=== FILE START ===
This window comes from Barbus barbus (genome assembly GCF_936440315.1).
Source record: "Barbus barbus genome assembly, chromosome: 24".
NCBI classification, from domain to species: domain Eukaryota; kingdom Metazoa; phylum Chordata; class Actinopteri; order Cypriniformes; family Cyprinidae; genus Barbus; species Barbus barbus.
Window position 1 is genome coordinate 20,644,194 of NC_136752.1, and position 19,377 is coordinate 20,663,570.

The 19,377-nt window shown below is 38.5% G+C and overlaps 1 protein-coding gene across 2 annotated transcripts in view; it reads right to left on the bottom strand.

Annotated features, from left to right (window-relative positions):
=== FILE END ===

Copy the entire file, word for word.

This window comes from Barbus barbus (genome assembly GCF_936440315.1).
Source record: "Barbus barbus genome assembly, chromosome: 24".
NCBI classification, from domain to species: domain Eukaryota; kingdom Metazoa; phylum Chordata; class Actinopteri; order Cypriniformes; family Cyprinidae; genus Barbus; species Barbus barbus.
Window position 1 is genome coordinate 20,644,194 of NC_136752.1, and position 19,377 is coordinate 20,663,570.

The 19,377-nt window shown below is 38.5% G+C and overlaps 1 protein-coding gene across 2 annotated transcripts in view; it reads right to left on the bottom strand.

Annotated features, from left to right (window-relative positions):